Big Ten Championship

Despite championship loss, Badgers' season one to remember

Though they ultimately fell to Penn State in the Big Ten Championship, the Badgers had a truly remarkable season.

Image By: Jessi Schoville

INDIANAPOLIS — The Wisconsin Badgers’ season ended the same way it started. On the first play against LSU and the last play against Penn State, Bart Houston took the handoff under center, turned left and handed it off right to Corey Clement, with Austin Ramesh leading the way from the backfield.

It brought UW’s season full-circle. Wisconsin started the season defying expectations by clawing back to upset the No. 5 Tigers, and 13 games later, the No. 5 Badgers (7-2 Big Ten, 10-3 overall) felt the agony of giving up a lead on the biggest stage in their 38-31 loss to the Nittany Lions (8-1, 11-2).

“Myself and Corey [Clement], we came back for our senior seasons for games like this,” redshirt senior outside linebacker Vince Biegel said. “We didn’t take care of business today, but that doesn’t take away from the great season we had.”

Heading into this season, none of ESPN’s Big Ten writers had Wisconsin in the Championship Game and none of them had Paul Chryst as a Coach of the Year candidate. The Badgers weren’t supposed to stand a chance against an insurmountable schedule with an unsettled quarterback situation.

Instead, Wisconsin was right where no one outside of its own locker room expected the Badgers to be, carrying a lead into the fourth quarter at Lucas Oil Stadium. The defense that seemed to have answers for everything thrown at them all season couldn’t handle what redshirt sophomore Penn State quarterback Trace McSorley was dishing out.

“We had a great game plan in, and in the first half we showed that we were making plays. The confidence was there. Our swagger was there,” Biegel said. “I really believe Penn State did a great job of making adjustments at halftime. They were able to come out there and make more plays than we did.”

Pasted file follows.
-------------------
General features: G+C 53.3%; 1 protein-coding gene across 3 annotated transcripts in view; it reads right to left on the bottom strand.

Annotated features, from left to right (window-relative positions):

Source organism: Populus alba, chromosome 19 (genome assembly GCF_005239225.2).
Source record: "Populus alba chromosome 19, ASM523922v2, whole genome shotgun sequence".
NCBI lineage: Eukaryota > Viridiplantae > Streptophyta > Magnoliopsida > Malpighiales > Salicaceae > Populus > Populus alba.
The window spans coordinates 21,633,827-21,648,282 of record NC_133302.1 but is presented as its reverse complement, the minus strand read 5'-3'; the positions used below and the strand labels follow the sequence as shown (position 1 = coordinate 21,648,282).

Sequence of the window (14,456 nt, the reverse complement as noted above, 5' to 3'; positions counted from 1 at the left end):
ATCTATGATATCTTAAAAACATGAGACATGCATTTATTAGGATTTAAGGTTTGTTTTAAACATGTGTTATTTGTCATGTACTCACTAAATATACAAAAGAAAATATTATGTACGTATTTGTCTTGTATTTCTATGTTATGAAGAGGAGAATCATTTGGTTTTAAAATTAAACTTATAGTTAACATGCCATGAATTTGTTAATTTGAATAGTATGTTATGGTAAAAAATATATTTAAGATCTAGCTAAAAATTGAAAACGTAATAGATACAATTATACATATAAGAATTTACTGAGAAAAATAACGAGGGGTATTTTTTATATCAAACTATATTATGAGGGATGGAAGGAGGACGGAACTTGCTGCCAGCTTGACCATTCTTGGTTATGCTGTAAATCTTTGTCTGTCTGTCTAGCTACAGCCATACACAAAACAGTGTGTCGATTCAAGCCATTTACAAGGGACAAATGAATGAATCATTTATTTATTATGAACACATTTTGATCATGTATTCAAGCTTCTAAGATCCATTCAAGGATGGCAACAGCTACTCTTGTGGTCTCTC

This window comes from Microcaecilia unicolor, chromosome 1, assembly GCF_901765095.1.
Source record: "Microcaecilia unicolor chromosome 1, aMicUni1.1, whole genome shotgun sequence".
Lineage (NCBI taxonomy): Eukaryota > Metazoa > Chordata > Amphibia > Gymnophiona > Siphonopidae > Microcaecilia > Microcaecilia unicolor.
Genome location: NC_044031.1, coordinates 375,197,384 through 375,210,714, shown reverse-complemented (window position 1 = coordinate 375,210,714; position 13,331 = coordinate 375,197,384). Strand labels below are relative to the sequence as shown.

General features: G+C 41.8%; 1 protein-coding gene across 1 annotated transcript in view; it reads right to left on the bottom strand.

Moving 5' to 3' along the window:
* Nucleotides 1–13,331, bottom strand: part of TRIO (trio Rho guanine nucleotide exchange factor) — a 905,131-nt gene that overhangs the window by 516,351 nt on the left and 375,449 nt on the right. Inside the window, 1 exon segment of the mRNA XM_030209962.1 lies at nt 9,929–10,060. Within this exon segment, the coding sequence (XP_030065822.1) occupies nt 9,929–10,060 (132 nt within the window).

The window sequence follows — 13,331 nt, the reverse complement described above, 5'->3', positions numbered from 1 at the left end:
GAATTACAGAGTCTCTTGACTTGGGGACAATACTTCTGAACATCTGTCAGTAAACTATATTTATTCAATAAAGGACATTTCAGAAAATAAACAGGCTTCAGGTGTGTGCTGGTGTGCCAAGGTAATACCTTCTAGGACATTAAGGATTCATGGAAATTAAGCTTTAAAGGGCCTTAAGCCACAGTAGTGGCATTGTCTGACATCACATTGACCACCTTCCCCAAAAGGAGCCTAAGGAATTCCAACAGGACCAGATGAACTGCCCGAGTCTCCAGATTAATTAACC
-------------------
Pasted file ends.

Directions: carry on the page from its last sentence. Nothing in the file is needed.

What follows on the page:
All season, the Badgers were carried by their resilience. It started Week 1 at Lambeau Field. It got them through a scare versus Georgia State. It put them over the top in overtime against Nebraska. Yet, when they needed it most, it wasn’t there.

It wasn’t there as the defense gave up three touchdown passes of 30-or-more yards, and it wasn’t there when Corey Clement lowered his shoulder on fourth-and-1 with a minute left in the game.

“It’s just all about who wanted it more, and it’s one yard, either got it or didn’t,” Clement said. “I’m pretty sure that everybody on the field laid it out on the line for that last play.”

All 11 Badgers laying it all out there wasn’t enough, the way it had been so consistently this year. It brought both sidelines to tears with opposite emotions, emotions Wisconsin players got a taste of after mid-season losses to Michigan and Ohio State.

But following those games, they wiped away the tears and got back to work. They won six straight games from that point to clinch the Big Ten West and punch their ticket to Indianapolis. The loss to the Nittany Lions ended their College Football Playoff hopes, but it doesn’t diminish a season that no one saw coming.

“This one’s going to sting for a while. It’s going to take a while to get the sour taste out of your mouth,” Biegel said. “We’ll figure out where we are in the bowl game, and our preparation starts there, from getting that bad taste out of our mouth.”

Wisconsin has enjoyed the sweet taste of success more than most expected this year, and after a loss like this, the Badgers will be craving it more than ever.

“We had 12 big games, and we had a chance to play this game. We won a lot of those, and it wasn’t easy,” head coach Paul Chryst said. “We haven’t won them all, and we’re going to always work to get better, but I’m proud of this group.”

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